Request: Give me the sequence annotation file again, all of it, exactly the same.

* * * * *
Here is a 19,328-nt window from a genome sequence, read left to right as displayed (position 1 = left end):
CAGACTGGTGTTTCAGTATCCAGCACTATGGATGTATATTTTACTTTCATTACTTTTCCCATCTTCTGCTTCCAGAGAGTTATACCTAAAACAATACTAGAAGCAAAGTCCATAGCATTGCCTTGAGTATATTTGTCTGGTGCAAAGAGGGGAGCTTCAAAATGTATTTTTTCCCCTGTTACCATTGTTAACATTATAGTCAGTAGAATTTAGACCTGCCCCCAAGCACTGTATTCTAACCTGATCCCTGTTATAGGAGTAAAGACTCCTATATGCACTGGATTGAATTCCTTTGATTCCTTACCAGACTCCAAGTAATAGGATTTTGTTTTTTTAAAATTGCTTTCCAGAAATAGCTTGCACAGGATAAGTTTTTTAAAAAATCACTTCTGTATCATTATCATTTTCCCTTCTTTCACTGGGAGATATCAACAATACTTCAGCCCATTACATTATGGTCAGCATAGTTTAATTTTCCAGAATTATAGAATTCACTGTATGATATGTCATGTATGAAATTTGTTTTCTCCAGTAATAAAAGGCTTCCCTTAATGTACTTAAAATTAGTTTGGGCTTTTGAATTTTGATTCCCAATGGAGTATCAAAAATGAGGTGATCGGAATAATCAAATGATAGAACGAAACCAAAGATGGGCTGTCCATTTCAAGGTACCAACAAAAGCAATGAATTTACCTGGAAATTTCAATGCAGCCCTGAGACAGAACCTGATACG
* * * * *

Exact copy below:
Here is a 19,328-nt window from a genome sequence, read left to right as displayed (position 1 = left end):
CAGACTGGTGTTTCAGTATCCAGCACTATGGATGTATATTTTACTTTCATTACTTTTCCCATCTTCTGCTTCCAGAGAGTTATACCTAAAACAATACTAGAAGCAAAGTCCATAGCATTGCCTTGAGTATATTTGTCTGGTGCAAAGAGGGGAGCTTCAAAATGTATTTTTTCCCCTGTTACCATTGTTAACATTATAGTCAGTAGAATTTAGACCTGCCCCCAAGCACTGTATTCTAACCTGATCCCTGTTATAGGAGTAAAGACTCCTATATGCACTGGATTGAATTCCTTTGATTCCTTACCAGACTCCAAGTAATAGGATTTTGTTTTTTTAAAATTGCTTTCCAGAAATAGCTTGCACAGGATAAGTTTTTTAAAAAATCACTTCTGTATCATTATCATTTTCCCTTCTTTCACTGGGAGATATCAACAATACTTCAGCCCATTACATTATGGTCAGCATAGTTTAATTTTCCAGAATTATAGAATTCACTGTATGATATGTCATGTATGAAATTTGTTTTCTCCAGTAATAAAAGGCTTCCCTTAATGTACTTAAAATTAGTTTGGGCTTTTGAATTTTGATTCCCAATGGAGTATCAAAAATGAGGTGATCGGAATAATCAAATGATAGAACGAAACCAAAGATGGGCTGTCCATTTCAAGGTACCAACAAAAGCAATGAATTTACCTGGAAATTTCAATGCAGCCCTGAGACAGAACCTGATACG